Some Advice to Our Political Leaders, But Not the Usual Kind

empathy

The Trump election and Presidency have exposed some serious flaws in the system of morality and laws that underpin our country. Both of these foundations are pretty good, but not good enough to maintain a fair and just order in these modern times. My recent exposure to the divided brain model of McGilchrist keeps me awake at nights with new insights about the world and myself. Since, other than news about Harvey and Irma and other tragedies, there is little to read in the news except the present follies in Washington. I do see our political system these days more and more as folly. I do not read anything that seems to me reflects an understanding of our socio-political-economic-environmental world. I should not even use these adjectives since it is simply “the world” that has been elusive, but I expect that few would really get my point without the modifiers.

So, I am going to make a stab at pointing to the nub of the problems that are facing us. Our modern way of thinking and acting no longer reflects the world out there and is doomed to cause more harm than good. Our ability to access the world out there has shriveled under the onslaught of modern institutions and we have become overly reliant on our theories about it, theories that unfortunately cannot fit the complexity of the everyday, forever changing “real” world. What I mean is that successful coping with the world requires that our mental representation fit it well enough so that our intentions are met closely enough to allow us to muddle through and, on occasions, even, to flourish.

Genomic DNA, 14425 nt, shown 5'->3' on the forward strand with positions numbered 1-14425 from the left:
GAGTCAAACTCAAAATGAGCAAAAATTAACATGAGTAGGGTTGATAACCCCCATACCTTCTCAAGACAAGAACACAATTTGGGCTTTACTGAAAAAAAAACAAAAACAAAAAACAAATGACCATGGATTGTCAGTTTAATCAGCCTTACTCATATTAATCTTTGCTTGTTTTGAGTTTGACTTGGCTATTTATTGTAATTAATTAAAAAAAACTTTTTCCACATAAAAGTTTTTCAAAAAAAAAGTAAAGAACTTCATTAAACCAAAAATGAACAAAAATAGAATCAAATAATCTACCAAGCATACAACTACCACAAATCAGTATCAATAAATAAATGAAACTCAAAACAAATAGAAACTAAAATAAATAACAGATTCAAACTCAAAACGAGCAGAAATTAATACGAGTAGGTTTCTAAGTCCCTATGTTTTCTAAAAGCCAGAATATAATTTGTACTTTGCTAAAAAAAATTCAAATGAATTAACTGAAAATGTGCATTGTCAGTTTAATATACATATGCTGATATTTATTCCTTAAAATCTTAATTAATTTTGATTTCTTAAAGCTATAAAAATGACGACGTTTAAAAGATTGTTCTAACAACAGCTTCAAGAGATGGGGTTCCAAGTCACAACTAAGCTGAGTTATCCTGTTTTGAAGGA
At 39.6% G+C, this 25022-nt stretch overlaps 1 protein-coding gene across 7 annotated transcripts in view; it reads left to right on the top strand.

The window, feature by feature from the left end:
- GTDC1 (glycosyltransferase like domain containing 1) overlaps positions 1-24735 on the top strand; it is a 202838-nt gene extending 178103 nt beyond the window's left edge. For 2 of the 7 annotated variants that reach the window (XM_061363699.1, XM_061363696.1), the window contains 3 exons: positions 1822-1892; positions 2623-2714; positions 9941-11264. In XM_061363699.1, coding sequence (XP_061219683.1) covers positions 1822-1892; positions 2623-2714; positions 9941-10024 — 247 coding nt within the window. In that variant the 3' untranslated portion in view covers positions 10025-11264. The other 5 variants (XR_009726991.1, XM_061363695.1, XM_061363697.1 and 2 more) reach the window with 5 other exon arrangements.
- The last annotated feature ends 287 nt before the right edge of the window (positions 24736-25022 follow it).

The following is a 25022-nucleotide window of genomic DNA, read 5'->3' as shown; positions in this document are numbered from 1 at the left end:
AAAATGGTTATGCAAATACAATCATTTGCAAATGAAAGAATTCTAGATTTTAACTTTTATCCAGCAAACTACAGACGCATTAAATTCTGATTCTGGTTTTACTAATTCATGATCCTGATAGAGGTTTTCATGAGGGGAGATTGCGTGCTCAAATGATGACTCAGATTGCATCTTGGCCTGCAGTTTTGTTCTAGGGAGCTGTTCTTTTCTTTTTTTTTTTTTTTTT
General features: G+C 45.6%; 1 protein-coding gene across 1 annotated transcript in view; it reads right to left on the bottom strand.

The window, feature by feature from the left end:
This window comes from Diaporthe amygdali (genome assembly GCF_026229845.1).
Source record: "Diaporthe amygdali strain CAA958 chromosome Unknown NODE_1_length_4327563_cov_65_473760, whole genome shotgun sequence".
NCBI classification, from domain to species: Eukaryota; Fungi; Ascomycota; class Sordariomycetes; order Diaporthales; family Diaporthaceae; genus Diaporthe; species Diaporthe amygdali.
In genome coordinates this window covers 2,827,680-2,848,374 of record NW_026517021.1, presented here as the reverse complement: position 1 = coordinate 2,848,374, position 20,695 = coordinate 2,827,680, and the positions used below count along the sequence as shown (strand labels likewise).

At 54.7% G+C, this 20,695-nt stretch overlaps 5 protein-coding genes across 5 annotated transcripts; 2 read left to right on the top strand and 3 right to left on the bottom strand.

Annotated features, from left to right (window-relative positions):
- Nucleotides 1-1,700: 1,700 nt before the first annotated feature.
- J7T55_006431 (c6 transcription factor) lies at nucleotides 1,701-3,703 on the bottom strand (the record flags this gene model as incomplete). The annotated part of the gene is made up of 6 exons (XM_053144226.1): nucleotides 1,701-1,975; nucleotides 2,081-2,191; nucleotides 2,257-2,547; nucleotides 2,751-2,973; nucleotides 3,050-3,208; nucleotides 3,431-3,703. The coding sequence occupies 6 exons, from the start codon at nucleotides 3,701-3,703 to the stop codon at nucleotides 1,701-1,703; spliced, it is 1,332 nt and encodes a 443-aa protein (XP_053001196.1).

That is not happening these days and I think I know why. The world shows up in our brain in two distinct ways and the wrong one is running our individual and collective lives. I have been outlining McGilchrist’s divided brain theory in the last several posts. I encourage you to go and read some of them, but here’s the gist of my argument. The right brain captures the present world, the one that is captures by the senses. However it is actually represented there, the “picture” is organic, context-rich, alive, and as close to truly mimicking what is actually out there as is possible for the brain to do. It is never exactly the same as Descartes would have us believe, but it is the best we can do.

Conversely, the left-brain contains representation of past situations, abstracted from their organic wholeness. Whatever images are contained have been removed from the contexts in which they had been embedded when previously encountered. The left is the home of our beliefs about the world, both the human and non-human pieces. Both categories have theories to explain their behaviors attached. For non-human objects, like planets, the abstractions usually work quite well because these objects tend to behave the same way in all contexts. That’s why normal, natural science works so well; it provides decontextualized theories. But for humans, similar beliefs coming from the social sciences do not have the same universality. Context always matters for human behavior, even where the richness of the real world has been controlled and diminished by design. (More about this later)